Social scoring, which evaluates the trustworthiness of a person, is banned in the draft AI Act as it deemed incompatible with EU values. The ban is only on government-led social scoring and does not include social scoring conducted by private companies. Predictive policing should also be banned according to EU Parliament co-rapporteurs Dragoş Tudorache and Brando Benifei as it “violates human dignity and the presumption of innocence, and it holds a particular risk of discrimination”. The draft AI Act restricts law enforcement agencies’ use of face recognition in public places – however, with its current loopholes would still provide room for biometric mass surveillance practices. Germany is one of the few member states which would support a stronger ban and would rule out face recognition in publicly accessible places. These prohibitions on certain applications can, however, still be lifted and their use be legitimized if ‘national security’ is somehow ‘invoked’.
High-risk AI systems – such as those deployed in the area of predictive policing, recruitment, or border control – will need to undergo a conformity assessment by the provider and meet certain requirements throughout their lifecycle.
Transparency & Accountability
The AI Act foresees an EU database in which high-risk AI systems would be registered. The database would only register systems that are put on the EU market and would not include information on the context of their deployment. Some MEPs together with co-rapporteur Brando Benifei call for an obligation to register also the application of a high-risk system when the user is a public authority or someone acting on their behalf.
While the proposed fines that would need to be paid in case of non-compliance with the Act are very steep, redress for people impacted by AI systems is nowhere included in the Commission’s draft. As it currently stands, the regulation does not confer individual rights to people impacted by AI systems, nor does it contain any provision for individual or collective redress, or a mechanism by which people or civil society can participate in the investigatory process of high-risk AI systems. MEPs currently push for rights and redress mechanisms for affected people such as: the right not to be subject to a non-compliant AI system, the right to explanation for the reasons any decision taken by the high-risk AI system, or the right to lodge a complaint with a supervisory authority.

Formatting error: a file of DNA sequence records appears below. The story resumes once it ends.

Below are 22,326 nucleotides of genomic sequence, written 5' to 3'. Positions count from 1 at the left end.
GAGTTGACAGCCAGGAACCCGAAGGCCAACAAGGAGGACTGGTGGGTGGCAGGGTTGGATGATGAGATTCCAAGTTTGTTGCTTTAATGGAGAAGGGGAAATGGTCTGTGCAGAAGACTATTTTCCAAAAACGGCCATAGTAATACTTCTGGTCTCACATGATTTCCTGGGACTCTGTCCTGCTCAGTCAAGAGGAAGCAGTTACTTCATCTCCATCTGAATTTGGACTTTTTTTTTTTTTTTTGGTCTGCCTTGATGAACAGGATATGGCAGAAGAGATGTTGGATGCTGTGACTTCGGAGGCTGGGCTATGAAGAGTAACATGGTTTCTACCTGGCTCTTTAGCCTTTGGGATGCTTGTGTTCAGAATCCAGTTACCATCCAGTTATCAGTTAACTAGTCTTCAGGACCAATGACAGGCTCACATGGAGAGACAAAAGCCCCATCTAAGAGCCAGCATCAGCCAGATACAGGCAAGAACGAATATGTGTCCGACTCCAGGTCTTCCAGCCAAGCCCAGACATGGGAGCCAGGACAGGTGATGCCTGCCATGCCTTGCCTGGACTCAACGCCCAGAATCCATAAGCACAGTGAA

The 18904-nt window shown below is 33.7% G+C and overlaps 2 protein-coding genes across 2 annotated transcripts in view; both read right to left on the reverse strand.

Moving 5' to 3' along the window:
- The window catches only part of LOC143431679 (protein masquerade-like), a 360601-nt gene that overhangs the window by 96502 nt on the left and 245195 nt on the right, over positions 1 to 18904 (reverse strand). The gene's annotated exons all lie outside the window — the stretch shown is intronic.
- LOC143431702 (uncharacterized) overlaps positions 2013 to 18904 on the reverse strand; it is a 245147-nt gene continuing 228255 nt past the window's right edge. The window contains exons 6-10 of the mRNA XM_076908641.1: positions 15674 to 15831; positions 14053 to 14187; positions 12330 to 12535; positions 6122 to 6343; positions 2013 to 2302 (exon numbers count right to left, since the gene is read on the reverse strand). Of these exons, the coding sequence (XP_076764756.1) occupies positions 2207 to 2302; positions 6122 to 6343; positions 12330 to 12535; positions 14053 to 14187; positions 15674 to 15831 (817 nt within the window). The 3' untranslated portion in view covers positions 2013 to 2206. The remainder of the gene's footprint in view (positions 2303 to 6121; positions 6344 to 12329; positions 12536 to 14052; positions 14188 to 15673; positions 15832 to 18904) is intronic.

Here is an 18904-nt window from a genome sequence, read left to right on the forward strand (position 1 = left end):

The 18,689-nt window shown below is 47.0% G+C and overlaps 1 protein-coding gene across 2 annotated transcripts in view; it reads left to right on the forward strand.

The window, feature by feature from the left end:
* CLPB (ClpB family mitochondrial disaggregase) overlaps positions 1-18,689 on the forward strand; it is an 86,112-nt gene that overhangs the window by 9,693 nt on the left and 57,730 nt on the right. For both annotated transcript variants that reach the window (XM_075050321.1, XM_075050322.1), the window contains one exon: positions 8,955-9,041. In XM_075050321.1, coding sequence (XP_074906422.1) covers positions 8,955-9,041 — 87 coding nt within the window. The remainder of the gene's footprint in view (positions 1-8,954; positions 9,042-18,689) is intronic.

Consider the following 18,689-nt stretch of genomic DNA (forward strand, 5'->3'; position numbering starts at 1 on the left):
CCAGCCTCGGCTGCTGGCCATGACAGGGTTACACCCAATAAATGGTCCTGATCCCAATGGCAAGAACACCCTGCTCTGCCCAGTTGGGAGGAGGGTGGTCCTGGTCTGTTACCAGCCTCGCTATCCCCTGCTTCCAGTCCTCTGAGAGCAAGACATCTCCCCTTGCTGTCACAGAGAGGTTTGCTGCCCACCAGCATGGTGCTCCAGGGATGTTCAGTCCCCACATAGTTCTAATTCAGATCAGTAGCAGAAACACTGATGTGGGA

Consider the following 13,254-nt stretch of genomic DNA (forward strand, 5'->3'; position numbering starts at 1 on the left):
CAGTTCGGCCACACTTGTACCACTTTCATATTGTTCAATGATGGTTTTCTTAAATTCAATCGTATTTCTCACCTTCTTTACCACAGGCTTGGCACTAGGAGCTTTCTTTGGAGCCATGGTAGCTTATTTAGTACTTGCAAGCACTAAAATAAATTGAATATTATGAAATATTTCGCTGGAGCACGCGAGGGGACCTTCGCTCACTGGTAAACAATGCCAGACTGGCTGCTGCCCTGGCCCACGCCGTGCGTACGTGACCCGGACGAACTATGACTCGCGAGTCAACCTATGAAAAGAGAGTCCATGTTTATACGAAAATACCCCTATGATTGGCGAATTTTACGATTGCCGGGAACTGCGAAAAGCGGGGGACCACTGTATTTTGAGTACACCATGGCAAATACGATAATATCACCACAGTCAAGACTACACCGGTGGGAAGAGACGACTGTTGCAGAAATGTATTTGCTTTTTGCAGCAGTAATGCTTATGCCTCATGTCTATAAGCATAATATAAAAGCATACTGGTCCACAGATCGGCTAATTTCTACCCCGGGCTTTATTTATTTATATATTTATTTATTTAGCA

The EU Commission has disclosed its proposal for an EU Artificial Intelligence Act in April 2021. Once the proposal was revealed, the EU Parliament and Council started to amend the bill. Unconventionally, there are two committees leading the negotiations in the EU Parliament: the Internal Market and Consumer Protection (IMCO) with co-rapporteur Brando Benifei and the Committee on Civil Liberties, Justice and Home Affairs (LIBE) with co-rapporteur Dragoş Tudorache. Recently, in April 2022, the two co-rapporteurs disclosed their draft report on the AI Act – or at least on the parts they could agree on. MEPs have tabled over 3000 amendments to the draft report which will be merged into compromise amendments and supposed to be voted on within the committees in October. The plenary, when all MEPs in the EU Parliament vote on its version of the bill, is scheduled for November while the Council is aiming for having an agreement by December. Once they both reached a consensus within their institutions, the trilogues will start which will be closed with a final agreement.
In Germany, the Federal Ministry of Justice and the Federal Ministry for the Environment, Nature Conservation, Nuclear Safety and Consumer Protection are responsible for the bill. Their positions are introduced in the Council negotiations.